(Translated from Bengali )
4th Feb., 1890.
Received your kind note, and through supreme good fortune, I have obtained an interview with Babaji. A great sage indeed! — It is all very wonderful, and in this atheistic age, a towering representation of marvellous power born of Bhakti and Yoga! I have sought refuge in his grace; and he has given me hope — a thing very few may be fortunate enough to obtain. It is Babaji’s wish that I stay on for some days here, and he would do me some good. So following this saint’s bidding I shall remain here for some time. No doubt, this will give you also much pleasure. I don’t mention them in a letter, but the facts are very strange indeed — to be disclosed when we meet. Unless one is face to face with the life of such men, faith in the scriptures does not grow in all its real integrity.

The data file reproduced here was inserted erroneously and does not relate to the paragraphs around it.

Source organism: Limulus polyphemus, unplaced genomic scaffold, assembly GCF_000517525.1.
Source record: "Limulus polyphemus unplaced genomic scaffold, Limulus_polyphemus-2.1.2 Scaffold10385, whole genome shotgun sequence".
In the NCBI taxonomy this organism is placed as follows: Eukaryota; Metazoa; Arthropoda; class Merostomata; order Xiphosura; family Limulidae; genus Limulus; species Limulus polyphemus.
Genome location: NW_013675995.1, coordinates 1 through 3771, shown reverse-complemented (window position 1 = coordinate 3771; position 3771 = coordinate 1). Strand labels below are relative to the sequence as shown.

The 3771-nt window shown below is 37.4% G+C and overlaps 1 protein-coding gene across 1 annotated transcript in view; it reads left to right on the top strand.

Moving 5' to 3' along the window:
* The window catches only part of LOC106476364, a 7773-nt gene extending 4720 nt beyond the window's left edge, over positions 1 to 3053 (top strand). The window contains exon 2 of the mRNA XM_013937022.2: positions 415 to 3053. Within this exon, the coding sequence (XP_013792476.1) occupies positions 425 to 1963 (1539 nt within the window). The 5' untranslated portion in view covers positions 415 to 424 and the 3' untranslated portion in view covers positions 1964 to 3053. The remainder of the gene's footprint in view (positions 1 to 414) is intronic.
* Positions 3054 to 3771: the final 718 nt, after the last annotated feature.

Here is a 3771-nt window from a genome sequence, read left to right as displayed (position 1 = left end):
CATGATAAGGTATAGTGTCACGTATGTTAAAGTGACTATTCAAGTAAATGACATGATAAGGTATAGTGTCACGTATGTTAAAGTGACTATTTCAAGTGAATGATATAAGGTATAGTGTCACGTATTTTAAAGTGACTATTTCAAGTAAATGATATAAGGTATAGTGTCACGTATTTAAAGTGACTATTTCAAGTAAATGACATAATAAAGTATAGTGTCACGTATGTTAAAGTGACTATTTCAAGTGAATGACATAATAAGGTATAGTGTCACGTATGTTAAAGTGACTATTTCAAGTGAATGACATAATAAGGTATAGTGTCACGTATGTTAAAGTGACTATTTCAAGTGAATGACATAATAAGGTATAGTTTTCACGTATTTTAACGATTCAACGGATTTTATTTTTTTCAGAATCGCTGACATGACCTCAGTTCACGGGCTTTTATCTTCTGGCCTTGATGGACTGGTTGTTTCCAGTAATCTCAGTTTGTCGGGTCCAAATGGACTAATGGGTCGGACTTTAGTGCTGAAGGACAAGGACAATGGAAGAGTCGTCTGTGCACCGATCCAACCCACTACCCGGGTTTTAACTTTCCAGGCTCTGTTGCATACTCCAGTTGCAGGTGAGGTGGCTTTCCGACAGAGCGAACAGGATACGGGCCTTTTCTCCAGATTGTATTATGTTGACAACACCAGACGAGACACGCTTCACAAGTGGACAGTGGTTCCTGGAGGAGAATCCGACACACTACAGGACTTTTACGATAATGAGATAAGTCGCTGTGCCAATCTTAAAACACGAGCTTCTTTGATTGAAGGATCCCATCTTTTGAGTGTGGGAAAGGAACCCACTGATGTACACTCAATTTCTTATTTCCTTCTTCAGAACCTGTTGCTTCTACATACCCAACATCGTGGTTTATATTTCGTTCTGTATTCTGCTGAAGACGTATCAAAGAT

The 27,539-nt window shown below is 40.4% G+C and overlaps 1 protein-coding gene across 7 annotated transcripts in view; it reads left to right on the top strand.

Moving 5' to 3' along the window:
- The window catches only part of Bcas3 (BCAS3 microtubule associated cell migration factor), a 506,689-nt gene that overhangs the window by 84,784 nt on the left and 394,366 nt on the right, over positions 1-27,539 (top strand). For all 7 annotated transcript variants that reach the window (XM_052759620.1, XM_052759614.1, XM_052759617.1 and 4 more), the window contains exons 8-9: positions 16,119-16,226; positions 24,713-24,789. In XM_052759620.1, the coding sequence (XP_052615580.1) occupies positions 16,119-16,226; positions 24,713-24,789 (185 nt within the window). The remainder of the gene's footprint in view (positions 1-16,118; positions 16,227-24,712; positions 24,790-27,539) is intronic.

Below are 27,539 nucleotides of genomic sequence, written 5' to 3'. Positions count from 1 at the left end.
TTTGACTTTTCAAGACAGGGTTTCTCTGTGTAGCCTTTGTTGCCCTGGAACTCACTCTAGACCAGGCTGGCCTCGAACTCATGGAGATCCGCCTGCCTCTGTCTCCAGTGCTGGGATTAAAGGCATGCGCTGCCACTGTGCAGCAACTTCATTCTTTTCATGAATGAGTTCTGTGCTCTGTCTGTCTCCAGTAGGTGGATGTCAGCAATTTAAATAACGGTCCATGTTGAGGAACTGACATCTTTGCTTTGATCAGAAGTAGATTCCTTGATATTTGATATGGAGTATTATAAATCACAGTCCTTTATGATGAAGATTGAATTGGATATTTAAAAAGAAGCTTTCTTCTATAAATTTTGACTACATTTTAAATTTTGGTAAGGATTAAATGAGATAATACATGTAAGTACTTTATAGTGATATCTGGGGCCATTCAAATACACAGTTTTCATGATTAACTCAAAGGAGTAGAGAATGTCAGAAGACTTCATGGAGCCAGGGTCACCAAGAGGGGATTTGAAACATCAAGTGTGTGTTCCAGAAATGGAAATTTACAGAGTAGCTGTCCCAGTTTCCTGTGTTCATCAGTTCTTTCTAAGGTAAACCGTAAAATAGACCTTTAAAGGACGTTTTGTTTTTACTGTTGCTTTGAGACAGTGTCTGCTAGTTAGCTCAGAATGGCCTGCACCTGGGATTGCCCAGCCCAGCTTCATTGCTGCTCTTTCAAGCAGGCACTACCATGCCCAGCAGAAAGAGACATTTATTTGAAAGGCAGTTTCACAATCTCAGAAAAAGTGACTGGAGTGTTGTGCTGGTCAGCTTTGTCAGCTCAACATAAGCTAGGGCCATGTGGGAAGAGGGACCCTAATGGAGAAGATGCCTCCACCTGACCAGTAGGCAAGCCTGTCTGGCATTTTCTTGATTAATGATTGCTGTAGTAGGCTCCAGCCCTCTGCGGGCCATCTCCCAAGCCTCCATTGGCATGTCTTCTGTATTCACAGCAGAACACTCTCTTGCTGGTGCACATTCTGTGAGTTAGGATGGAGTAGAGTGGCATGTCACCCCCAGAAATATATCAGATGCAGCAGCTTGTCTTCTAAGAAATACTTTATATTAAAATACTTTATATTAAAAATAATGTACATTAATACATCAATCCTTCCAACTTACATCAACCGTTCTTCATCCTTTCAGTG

- ^Letters i – iv, vi – xiv, xvi – xxii, xxiv – xxvi, xxix, xxxi – xxxiii and cxxiv are translated from Bengali letters written to Pramadadas Mitra of Varanasi, an orthodox Hindu, for whose profound erudition and piety Swamiji had the highest regard. These letters are most interesting being written (except the last) at a time when, after his Master’s passing away, Swamiji was leading a wandering monk’s life. In the early days he used to sign his name as Narendranath, though his now famous name, Vivekananda, is printed in all these pages for easy comprehension.